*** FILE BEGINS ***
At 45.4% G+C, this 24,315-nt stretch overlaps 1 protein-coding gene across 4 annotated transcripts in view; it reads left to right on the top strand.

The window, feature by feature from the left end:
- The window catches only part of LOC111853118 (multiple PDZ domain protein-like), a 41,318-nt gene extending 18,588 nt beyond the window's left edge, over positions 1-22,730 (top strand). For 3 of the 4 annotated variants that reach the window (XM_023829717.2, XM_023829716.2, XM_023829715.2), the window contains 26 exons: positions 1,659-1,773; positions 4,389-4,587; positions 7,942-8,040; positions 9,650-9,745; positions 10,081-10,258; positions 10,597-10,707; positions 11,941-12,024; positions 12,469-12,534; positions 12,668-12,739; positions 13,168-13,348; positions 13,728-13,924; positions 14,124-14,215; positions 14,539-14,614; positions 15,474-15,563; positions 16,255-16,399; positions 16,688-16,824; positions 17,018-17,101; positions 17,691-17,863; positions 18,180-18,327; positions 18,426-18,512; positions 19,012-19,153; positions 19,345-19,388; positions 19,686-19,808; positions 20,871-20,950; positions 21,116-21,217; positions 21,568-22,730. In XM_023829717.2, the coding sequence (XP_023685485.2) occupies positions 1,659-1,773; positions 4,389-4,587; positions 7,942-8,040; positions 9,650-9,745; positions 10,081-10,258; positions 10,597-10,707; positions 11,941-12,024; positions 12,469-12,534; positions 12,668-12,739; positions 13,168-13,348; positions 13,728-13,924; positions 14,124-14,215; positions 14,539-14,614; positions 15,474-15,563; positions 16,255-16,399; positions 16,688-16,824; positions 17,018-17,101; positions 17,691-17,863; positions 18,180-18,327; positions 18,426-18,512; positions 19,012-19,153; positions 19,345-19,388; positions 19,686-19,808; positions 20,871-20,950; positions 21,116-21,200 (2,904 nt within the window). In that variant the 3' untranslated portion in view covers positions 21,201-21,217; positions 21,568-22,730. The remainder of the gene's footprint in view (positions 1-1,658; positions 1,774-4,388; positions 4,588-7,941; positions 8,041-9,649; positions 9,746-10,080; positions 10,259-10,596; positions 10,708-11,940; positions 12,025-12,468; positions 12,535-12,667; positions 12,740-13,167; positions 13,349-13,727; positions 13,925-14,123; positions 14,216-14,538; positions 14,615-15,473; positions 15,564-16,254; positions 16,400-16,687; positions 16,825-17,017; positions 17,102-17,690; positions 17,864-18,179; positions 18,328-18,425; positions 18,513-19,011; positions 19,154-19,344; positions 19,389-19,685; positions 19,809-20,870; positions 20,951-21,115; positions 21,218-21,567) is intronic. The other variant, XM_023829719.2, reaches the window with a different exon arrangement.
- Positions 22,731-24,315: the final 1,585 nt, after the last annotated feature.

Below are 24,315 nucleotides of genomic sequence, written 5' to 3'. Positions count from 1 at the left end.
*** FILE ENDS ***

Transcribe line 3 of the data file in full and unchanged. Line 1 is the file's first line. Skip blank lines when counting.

- The window catches only part of LOC111853118 (multiple PDZ domain protein-like), a 41,318-nt gene extending 18,588 nt beyond the window's left edge, over positions 1-22,730 (top strand). For 3 of the 4 annotated variants that reach the window (XM_023829717.2, XM_023829716.2, XM_023829715.2), the window contains 26 exons: positions 1,659-1,773; positions 4,389-4,587; positions 7,942-8,040; positions 9,650-9,745; positions 10,081-10,258; positions 10,597-10,707; positions 11,941-12,024; positions 12,469-12,534; positions 12,668-12,739; positions 13,168-13,348; positions 13,728-13,924; positions 14,124-14,215; positions 14,539-14,614; positions 15,474-15,563; positions 16,255-16,399; positions 16,688-16,824; positions 17,018-17,101; positions 17,691-17,863; positions 18,180-18,327; positions 18,426-18,512; positions 19,012-19,153; positions 19,345-19,388; positions 19,686-19,808; positions 20,871-20,950; positions 21,116-21,217; positions 21,568-22,730. In XM_023829717.2, the coding sequence (XP_023685485.2) occupies positions 1,659-1,773; positions 4,389-4,587; positions 7,942-8,040; positions 9,650-9,745; positions 10,081-10,258; positions 10,597-10,707; positions 11,941-12,024; positions 12,469-12,534; positions 12,668-12,739; positions 13,168-13,348; positions 13,728-13,924; positions 14,124-14,215; positions 14,539-14,614; positions 15,474-15,563; positions 16,255-16,399; positions 16,688-16,824; positions 17,018-17,101; positions 17,691-17,863; positions 18,180-18,327; positions 18,426-18,512; positions 19,012-19,153; positions 19,345-19,388; positions 19,686-19,808; positions 20,871-20,950; positions 21,116-21,200 (2,904 nt within the window). In that variant the 3' untranslated portion in view covers positions 21,201-21,217; positions 21,568-22,730. The remainder of the gene's footprint in view (positions 1-1,658; positions 1,774-4,388; positions 4,588-7,941; positions 8,041-9,649; positions 9,746-10,080; positions 10,259-10,596; positions 10,708-11,940; positions 12,025-12,468; positions 12,535-12,667; positions 12,740-13,167; positions 13,349-13,727; positions 13,925-14,123; positions 14,216-14,538; positions 14,615-15,473; positions 15,564-16,254; positions 16,400-16,687; positions 16,825-17,017; positions 17,102-17,690; positions 17,864-18,179; positions 18,328-18,425; positions 18,513-19,011; positions 19,154-19,344; positions 19,389-19,685; positions 19,809-20,870; positions 20,951-21,115; positions 21,218-21,567) is intronic. The other variant, XM_023829719.2, reaches the window with a different exon arrangement.